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Camera-controlled road closures outside schools recommended for permanent rollout

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Camera-controlled road closures outside primary schools recommended for permanent rollout
Camera-controlled road closures have been recommended for permanent rollout outside four Oxfordshire schools at drop-off and pick-up times

The councillor at Oxfordshire County Council in charge of Oxfordshire’s highways has recommended to roll out camera-controlled road closures outside four Oxfordshire schools at drop-off and pick-up times.

Councillor Andrew Gant (Lib Dem, Wolvercote & Summertown), the county’s cabinet member for highway management, will decide on Thursday whether to permanently implement the School Streets programme, a trial that was launched to boost the number of children walking and cycling to school and increase safety.

It involved a pilot implemented by volunteers and barriers outside nine Oxfordshire primary schools under what is known as experimental traffic regulation orders (ETROs).

Councillor Gant has been advised by council officers to make the orders permanent at Windmill Primary School, Oxford, before the ETRO expires in September and at Larkrise Primary School and St Ebbe’s Primary School, Oxford, and St Nicolas Primary School, Abingdon, before those orders come to an end in November.

All residents on school streets will be among those eligible to apply for exemptions and the council’s report, authored by Bill Cotton, the county’s director for environment and place, stated: “The school streets team has liaised with the four participating schools to ensure children who are on SEN (Special Educational Needs) registers, have behavioural or mobility issues and disabled children and/or parents are not impacted by the proposals.”

If implemented, the county would install permanent signs displaying the closure times and automatic number plate recognition (ANPR) cameras to enforce them. They are to be paid for through Department for Transport (DfT) funding.

There was 88 per cent support for the school streets and 85 per cent support for the use of ANPR cameras from the 310 respondents to the council’s online consultation, although feedback from a further 63 letters and emails was broadly an even split between supporters and objectors.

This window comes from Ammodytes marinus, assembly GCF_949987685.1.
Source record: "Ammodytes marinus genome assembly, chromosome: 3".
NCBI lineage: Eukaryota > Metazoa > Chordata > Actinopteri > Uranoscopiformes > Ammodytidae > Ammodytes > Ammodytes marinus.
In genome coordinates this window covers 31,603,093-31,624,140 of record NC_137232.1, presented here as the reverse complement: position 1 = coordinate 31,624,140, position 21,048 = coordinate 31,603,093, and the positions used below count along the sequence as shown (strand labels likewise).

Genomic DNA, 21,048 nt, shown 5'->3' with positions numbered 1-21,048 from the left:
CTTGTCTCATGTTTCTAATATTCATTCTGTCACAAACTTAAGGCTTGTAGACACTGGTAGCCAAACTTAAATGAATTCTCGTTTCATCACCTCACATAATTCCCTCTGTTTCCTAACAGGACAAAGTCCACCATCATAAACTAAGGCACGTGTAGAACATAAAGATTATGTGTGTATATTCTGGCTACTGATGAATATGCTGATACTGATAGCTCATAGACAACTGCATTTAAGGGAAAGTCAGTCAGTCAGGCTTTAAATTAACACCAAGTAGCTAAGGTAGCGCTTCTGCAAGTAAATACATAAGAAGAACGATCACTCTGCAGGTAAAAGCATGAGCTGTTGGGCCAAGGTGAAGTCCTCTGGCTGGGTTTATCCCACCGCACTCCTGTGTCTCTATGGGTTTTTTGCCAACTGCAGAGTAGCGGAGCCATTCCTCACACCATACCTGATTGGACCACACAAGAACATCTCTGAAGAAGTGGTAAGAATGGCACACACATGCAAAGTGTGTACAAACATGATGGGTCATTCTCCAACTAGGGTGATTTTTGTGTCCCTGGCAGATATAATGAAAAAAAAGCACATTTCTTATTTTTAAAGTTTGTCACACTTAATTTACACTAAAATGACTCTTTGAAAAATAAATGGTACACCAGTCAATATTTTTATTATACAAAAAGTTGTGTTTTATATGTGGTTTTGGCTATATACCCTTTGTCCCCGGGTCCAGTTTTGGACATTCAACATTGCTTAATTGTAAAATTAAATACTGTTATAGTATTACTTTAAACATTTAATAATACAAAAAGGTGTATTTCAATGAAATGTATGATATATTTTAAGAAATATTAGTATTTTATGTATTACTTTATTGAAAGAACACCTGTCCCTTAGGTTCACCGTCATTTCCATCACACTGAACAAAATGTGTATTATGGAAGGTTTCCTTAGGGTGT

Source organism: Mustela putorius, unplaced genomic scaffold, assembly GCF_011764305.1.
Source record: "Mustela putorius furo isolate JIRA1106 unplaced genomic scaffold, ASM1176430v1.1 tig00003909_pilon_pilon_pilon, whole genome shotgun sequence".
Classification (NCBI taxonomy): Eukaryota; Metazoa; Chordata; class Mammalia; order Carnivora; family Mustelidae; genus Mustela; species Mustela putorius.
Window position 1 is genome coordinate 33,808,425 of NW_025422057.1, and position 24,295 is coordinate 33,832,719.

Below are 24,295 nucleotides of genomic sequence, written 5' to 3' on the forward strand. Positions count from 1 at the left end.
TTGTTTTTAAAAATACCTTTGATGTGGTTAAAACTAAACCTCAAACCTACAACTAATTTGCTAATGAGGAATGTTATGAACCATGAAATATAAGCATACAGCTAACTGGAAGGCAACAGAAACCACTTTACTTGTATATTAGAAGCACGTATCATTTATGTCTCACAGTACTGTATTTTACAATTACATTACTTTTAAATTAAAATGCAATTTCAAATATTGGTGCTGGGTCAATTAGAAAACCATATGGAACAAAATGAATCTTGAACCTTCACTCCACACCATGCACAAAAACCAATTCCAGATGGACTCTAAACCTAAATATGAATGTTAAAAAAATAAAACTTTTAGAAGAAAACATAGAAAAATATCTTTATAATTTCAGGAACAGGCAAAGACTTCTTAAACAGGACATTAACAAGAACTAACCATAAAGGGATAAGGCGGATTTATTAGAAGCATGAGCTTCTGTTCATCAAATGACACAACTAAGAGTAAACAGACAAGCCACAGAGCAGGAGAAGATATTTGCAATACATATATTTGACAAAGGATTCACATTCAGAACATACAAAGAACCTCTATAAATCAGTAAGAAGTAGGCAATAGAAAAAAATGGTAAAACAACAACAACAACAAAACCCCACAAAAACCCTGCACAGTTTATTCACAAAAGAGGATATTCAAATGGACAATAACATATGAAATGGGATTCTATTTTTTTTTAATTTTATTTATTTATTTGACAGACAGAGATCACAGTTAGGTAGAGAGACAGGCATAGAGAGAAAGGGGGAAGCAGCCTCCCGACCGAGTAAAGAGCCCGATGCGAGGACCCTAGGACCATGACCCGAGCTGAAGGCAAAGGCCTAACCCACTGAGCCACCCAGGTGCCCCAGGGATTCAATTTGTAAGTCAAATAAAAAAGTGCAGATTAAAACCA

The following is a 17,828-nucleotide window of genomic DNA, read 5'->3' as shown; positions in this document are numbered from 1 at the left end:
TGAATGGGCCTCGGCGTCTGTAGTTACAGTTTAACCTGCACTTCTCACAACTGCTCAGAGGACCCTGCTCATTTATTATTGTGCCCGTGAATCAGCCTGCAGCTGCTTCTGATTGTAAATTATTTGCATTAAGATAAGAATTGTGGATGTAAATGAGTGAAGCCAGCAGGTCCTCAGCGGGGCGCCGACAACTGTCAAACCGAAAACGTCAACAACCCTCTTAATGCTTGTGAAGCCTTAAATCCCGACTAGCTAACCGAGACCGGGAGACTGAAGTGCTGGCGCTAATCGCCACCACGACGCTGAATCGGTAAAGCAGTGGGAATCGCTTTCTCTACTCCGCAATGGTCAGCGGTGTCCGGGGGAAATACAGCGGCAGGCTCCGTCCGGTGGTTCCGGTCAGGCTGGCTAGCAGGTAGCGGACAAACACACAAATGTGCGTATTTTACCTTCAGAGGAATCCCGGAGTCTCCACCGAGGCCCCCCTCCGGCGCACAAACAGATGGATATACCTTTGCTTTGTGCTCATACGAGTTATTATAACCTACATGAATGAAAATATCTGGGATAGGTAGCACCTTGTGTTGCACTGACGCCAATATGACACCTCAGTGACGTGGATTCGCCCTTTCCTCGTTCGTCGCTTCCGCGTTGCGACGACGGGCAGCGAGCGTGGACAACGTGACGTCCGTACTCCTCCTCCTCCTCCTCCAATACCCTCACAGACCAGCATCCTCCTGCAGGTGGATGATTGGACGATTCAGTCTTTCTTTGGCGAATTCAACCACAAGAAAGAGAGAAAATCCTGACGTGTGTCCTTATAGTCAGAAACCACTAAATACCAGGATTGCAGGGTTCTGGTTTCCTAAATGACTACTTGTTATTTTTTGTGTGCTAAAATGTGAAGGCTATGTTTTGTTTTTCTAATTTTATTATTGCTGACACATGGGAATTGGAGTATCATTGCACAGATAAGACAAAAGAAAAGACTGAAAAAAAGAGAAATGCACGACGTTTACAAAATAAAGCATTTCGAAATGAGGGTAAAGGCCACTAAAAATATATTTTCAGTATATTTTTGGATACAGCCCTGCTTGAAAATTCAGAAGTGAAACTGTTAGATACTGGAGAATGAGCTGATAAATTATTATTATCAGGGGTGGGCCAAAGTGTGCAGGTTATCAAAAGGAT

The council said there had been a six per cent increase in active travel to schools during the pilot and that almost two-thirds of pupils felt safer outside school.

The proposed closure times are 8.10am to 9.00am and 2.30pm to 3.30pm at Larkrise and St Nicolas, 8.00am to 9.00am and 2.30pm to 3.30pm at St Ebbe’s and 8.20am to 9.00am and 2.30pm to 3.20pm at Windmill. They will only operate during term time.

Mr Cotton’s report added: “School streets create places where children can thrive, be healthier and happier because they are being more active, enjoying improved air quality, getting a boost to confidence from active travel and getting more chances to be sociable.

“The aim is to create an environment where people can walk, wheel, cycle, scoot or park and walk to school with lower air pollution and traffic congestion and make the school gate environment safer for children.

“Creating a car-free environment makes it easier and safer for people to choose to travel by foot, wheel, cycle, or scooter to school, supporting us in promoting active travel and encouraging a modal shift away from private car use for short journeys.

“Air quality sensors will be used to monitor air quality at school street sites. Levels of walking, wheeling, cycling, and scooting will continue to be monitored to measure increases in modal changes and qualitative data recorded by the schools will also inform our records.

“Implementing school streets demonstrates the action we’re taking to address the climate emergency.”

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